Strictly from the gospel accounts, the expectation of the Jewish Messiah comes through clearly. For example, Simeon and Anna (Luke 2) both understood the importance of Jesus's birth, and Simeon in particular detailed the Messiah's role as "a light of revelation to the Gentiles [non-Jewish nations]." When the magi arrived (Matthew 2), the scholars in Israel directed them to Bethlehem as the Messiah's birthplace.
John the Baptist, in answer to the priests and Levites sent from Jerusalem, immediately confesses he is not the Messiah (John 1:20). The apostle Andrew calls his brother, Peter, to Jesus by saying, "We have found the Messiah" (John 1:41). Later, the Samaritan woman at the well knows the Messiah will come (John 4:25), and the crowds listening to Jesus argued not about the reality of a Messiah, but His place of origin and what signs were appropriate (John 7:27-31).
In Acts 5:36-37, Gamaliel hints at the Messiah "fever" of the age. Two other men at around the time of Jesus had gathered a following by claiming to be the Christ. Neither, however, could fulfill the prophetic requirements, and consequently their followers dispersed.
Beyond the Bible, Jewish rabbis had long expected and made reference to the Messiah based mostly on Old Testament prophecies. A review shows that their statements align with the New Testament fulfillment: His existence before the creation of the world; His preeminence over Moses and the angels; His sufferings; His violent death for His people; His kingdom; and others. However, their expectations also included speculation beyond Scripture, which is why many rejected Jesus as Messiah.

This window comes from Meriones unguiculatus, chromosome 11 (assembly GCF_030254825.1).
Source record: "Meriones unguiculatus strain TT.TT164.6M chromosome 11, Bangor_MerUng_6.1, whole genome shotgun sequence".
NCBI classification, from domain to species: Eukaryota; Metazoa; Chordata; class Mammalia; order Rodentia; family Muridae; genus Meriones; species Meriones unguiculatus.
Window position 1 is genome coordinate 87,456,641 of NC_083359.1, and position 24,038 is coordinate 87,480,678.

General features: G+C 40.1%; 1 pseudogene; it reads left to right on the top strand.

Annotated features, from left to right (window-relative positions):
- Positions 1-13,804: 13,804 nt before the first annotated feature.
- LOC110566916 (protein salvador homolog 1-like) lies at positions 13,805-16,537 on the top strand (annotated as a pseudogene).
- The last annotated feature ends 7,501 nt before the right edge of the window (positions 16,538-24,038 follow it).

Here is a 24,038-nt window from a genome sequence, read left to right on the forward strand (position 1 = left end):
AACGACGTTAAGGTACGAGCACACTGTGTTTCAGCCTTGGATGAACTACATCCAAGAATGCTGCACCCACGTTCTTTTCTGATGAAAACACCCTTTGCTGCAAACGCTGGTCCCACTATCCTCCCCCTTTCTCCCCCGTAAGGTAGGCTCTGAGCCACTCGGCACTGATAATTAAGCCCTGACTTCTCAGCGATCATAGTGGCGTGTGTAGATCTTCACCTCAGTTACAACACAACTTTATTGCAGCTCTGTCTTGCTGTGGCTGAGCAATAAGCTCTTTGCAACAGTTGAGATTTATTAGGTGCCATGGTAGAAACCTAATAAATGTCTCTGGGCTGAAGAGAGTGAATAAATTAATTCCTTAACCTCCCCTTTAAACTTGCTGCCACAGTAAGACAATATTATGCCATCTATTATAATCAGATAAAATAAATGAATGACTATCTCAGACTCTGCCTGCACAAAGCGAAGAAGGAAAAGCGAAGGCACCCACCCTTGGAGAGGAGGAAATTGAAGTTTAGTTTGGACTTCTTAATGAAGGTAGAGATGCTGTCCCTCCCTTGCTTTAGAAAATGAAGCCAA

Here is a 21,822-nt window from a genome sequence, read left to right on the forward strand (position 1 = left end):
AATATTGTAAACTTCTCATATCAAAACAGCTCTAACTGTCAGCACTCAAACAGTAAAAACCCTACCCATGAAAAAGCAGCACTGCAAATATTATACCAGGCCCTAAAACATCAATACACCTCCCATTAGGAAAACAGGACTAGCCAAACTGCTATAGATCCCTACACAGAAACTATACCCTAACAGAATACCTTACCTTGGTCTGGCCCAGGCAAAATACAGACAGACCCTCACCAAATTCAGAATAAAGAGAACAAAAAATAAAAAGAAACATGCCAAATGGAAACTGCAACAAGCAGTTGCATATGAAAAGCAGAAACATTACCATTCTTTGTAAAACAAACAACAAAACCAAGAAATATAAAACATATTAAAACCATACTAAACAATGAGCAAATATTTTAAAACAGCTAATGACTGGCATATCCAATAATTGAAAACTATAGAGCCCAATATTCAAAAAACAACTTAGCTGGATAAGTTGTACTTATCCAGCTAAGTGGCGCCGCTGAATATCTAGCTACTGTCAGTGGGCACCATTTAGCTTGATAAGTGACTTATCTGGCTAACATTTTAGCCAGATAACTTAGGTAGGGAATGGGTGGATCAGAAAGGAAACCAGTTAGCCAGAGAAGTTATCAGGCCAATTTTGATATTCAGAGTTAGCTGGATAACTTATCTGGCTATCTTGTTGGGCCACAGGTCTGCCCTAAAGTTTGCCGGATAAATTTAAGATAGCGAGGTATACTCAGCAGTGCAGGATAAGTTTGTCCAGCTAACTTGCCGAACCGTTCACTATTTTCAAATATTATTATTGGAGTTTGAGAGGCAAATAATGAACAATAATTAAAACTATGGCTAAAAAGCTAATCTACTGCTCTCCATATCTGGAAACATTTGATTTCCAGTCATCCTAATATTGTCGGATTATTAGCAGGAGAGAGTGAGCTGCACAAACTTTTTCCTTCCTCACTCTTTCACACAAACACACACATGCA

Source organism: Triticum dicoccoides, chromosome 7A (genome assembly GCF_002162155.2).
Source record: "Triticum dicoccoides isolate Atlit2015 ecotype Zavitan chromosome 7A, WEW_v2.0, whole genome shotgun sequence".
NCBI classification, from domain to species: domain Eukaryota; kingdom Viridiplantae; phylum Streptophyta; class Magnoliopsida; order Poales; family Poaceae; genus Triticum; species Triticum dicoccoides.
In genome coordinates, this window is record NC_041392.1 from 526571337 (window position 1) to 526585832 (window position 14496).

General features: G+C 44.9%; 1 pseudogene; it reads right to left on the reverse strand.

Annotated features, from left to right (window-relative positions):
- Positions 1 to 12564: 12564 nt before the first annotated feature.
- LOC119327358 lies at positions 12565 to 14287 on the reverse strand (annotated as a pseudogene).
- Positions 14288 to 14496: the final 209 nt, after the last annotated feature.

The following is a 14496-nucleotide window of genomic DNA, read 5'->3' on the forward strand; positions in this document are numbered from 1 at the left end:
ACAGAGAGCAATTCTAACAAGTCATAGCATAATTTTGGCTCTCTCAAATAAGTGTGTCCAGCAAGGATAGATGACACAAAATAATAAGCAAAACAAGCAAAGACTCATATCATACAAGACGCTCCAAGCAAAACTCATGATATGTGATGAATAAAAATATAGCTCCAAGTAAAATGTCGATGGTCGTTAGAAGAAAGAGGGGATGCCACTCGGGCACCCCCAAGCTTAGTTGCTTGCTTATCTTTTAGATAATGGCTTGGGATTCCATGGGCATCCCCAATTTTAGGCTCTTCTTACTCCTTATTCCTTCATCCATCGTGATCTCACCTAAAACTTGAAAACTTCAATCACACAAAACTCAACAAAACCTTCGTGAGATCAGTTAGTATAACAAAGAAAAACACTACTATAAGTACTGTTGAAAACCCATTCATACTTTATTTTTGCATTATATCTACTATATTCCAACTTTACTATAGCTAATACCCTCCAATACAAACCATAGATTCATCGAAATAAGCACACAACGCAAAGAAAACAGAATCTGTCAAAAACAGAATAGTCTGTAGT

In addition, several works written prior to, concurrent with, and soon after Jesus's life and ministry make reference to a coming Messiah. These works, called the Pseudepigrapha because the authors wrote under false names, offer glimpses into the expectations of the Jewish people scattered throughout the Roman Empire and beyond.
Adapted from The Life and Times of Jesus the Messiah by Alfred Edersheim (Book II, Chapter V) with additions from the lecture notes of Dr. Doug Bookman, professor of New Testament Exposition at Shepherds Theological Seminary (used by permission).